iti nānā-yoga-caryācaraṇo bhagavān kaivalya-patir ṛṣabho ’virata-parama-mahānandānubhava ātmani sarveṣāṁ bhūtānām ātma-bhūte bhagavati vāsudeva ātmano ’vyavadhānānanta-rodara-bhāvena siddha-samastārtha-paripūrṇo yogaiśvaryāṇi vaihāyasa-mano-javāntardhāna-parakāya-praveśa-dūra-grahaṇādīni yadṛcchayopagatāni nāñjasā nṛpa hṛdayenābhyanandat.
iti—thus; nānā—various; yoga—of mystic yoga; caryā—performances; ācaraṇaḥ—practicing; bhagavān—the Supreme Personality of Godhead; kaivalya-patiḥ—the master of kaivalya, oneness, or the giver of sāyujya-mukti; ṛṣabhaḥ—Lord Ṛṣabha; avirata—incessantly; parama—supreme; mahā—great; ānanda-anubhavaḥ—feeling transcendental bliss; ātmani—in the Supreme Soul; sarveṣām—of all; bhūtānām—living entities; ātma-bhūte—situated in the heart; bhagavati—unto the Supreme Personality of Godhead; vāsudeve—Kṛṣṇa, the son of Vasudeva; ātmanaḥ—of Himself; avyavadhāna—by the nondifference of constitution; ananta—unlimited; rodara—like crying, laughing and shivering; bhāvena—by the symptoms of love; siddha—completely perfect; samasta—all; artha—with desirable opulences; paripūrṇaḥ—full; yoga-aiśvaryāṇi—the mystic powers; vaihāyasa—flying in the sky; manaḥ-java—traveling at the speed of mind; antardhāna—the ability to disappear; parakāya-praveśa—the ability to enter another’s body; dūra-grahaṇa—the ability to perceive things far, far away; ādīni—and others; yadṛcchayā—without difficulty, automatically; upagatāni—achieved; na—not; añjasā—directly; nṛpa—O King Parīkṣit; hṛdayena—within the heart; abhyanandat—accepted.
O King Parīkṣit, just to show all the yogīs the mystic process, Lord Ṛṣabhadeva, the partial expansion of Lord Kṛṣṇa, performed wonderful activities. Actually He was the master of liberation and was fully absorbed in transcendental bliss, which increased a thousandfold. Lord Kṛṣṇa, Vāsudeva, the son of Vasudeva, is the original source of Lord Ṛṣabhadeva. There is no difference in Their constitution, and consequently Lord Ṛṣabhadeva awakened the loving symptoms of crying, laughing and shivering. He was always absorbed in transcendental love. Due to this, all mystic powers automatically approached Him, such as the ability to travel in outer space at the speed of mind, to appear and disappear, to enter the bodies of others, and to see things far, far away. Although He could do all this, He did not exercise these powers.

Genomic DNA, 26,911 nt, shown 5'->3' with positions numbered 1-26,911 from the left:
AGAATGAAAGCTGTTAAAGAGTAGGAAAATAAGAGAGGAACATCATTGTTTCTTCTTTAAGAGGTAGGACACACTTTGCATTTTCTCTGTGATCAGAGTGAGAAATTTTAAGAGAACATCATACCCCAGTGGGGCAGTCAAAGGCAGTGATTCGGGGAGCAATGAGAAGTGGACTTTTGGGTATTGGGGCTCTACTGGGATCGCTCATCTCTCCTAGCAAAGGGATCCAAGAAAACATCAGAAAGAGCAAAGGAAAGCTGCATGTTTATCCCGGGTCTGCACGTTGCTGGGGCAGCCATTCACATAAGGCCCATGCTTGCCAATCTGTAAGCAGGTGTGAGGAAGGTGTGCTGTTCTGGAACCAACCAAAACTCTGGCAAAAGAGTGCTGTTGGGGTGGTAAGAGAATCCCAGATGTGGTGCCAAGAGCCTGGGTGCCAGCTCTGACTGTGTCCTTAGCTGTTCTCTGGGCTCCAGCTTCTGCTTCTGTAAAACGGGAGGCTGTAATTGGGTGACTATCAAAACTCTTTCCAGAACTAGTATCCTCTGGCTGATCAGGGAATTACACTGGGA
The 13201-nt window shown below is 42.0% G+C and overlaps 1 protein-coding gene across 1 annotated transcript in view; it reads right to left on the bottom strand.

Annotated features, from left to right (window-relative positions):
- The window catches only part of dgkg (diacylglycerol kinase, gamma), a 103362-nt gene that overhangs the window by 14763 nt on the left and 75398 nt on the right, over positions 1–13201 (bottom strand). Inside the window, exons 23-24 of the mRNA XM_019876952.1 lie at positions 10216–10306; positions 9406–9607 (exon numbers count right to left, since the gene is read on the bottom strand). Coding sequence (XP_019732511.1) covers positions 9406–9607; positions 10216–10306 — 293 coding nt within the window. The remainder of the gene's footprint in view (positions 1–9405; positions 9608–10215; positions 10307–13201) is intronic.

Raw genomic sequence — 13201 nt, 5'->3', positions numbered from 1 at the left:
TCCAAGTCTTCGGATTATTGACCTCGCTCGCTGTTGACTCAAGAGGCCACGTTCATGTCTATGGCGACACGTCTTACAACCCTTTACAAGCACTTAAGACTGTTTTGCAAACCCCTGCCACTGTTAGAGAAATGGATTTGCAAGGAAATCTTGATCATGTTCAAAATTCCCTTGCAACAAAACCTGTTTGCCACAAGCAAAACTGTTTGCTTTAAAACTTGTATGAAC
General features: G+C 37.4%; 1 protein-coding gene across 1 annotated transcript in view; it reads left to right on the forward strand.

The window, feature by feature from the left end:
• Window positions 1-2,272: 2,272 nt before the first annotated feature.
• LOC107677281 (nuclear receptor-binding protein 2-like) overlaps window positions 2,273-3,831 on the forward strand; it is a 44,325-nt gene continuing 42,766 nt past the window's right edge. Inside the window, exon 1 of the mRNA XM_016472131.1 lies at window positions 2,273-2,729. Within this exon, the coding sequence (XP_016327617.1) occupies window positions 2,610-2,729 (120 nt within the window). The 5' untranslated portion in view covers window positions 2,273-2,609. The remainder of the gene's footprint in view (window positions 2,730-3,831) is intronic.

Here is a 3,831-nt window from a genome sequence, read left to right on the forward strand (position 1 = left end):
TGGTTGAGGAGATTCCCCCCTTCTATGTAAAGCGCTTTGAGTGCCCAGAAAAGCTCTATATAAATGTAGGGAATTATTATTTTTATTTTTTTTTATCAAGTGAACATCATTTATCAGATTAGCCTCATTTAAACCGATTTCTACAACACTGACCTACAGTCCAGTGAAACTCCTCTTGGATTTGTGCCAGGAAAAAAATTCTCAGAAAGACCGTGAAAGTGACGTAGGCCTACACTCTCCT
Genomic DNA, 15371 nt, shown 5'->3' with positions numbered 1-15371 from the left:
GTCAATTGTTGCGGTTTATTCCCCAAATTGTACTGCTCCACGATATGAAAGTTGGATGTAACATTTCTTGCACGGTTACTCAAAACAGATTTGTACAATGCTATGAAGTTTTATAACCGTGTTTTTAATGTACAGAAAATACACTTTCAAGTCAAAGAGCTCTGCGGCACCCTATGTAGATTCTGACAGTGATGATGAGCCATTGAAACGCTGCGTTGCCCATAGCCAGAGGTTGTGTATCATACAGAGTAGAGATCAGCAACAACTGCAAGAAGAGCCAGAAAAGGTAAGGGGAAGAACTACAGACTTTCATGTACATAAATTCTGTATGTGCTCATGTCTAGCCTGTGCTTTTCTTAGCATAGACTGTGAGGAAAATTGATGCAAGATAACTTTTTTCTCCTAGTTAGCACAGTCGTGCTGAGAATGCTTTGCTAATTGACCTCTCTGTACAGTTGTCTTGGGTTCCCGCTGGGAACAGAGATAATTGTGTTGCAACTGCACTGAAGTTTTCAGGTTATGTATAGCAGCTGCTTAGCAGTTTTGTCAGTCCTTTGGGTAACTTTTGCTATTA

The word śānta means completely peaceful. Unless all one’s desires are fulfilled, one cannot be peaceful. Everyone is trying to fulfill his aspirations and desires, be they material or spiritual. Those in the material world are aśānta (without peace) because they have so many desires to fulfill. The pure devotee, however, is without desire. Anyābhilāṣitā-śūnya: a pure devotee is completely free from all kinds of material desire. Karmīs, on the other hand, are simply full of desires because they try to enjoy sense gratification. They are not peaceful in this life, nor the next, during the past, present or future. Similarly, jñānīs are always aspiring after liberation and trying to become one with the Supreme. Yogīs are aspiring after many siddhis (powers)—aṇimā, laghimā, prāpti, etc. However, a devotee is not at all interested in these things because he is fully dependent on the mercy of Kṛṣṇa. Kṛṣṇa is yogeśvara, the possessor of all mystic powers (siddhis), and He is ātmārāma, fully self-satisfied. The yoga-siddhis are described in this verse. One can fly in outer space without the aid of a machine, and he can travel at the speed of mind. This means that as soon as a yogī desires to go somewhere within this universe or even beyond this universe, he can do so immediately. One cannot estimate the speed of mind, for within a second the mind can go many millions of miles. Sometimes yogīs enter into the bodies of other people and act as they desire when their bodies are not working properly. When the body becomes old, a perfect yogī can find a young, able body. Giving up his old body, the yogī can enter into the young body and act as he pleases. Being a plenary expansion of Lord Vāsudeva, Lord Ṛṣabhadeva possessed all these mystic yoga powers, but He was satisfied with His devotional love of Kṛṣṇa, which was evinced by the ecstatic symptoms, such as crying, laughing and shivering.
Thus end the Bhaktivedanta purports of the Fifth Canto, Fifth Chapter of the Śrīmad-Bhāgavatam entitled “Lord Ṛṣabhadeva’s Teachings to His Sons.”
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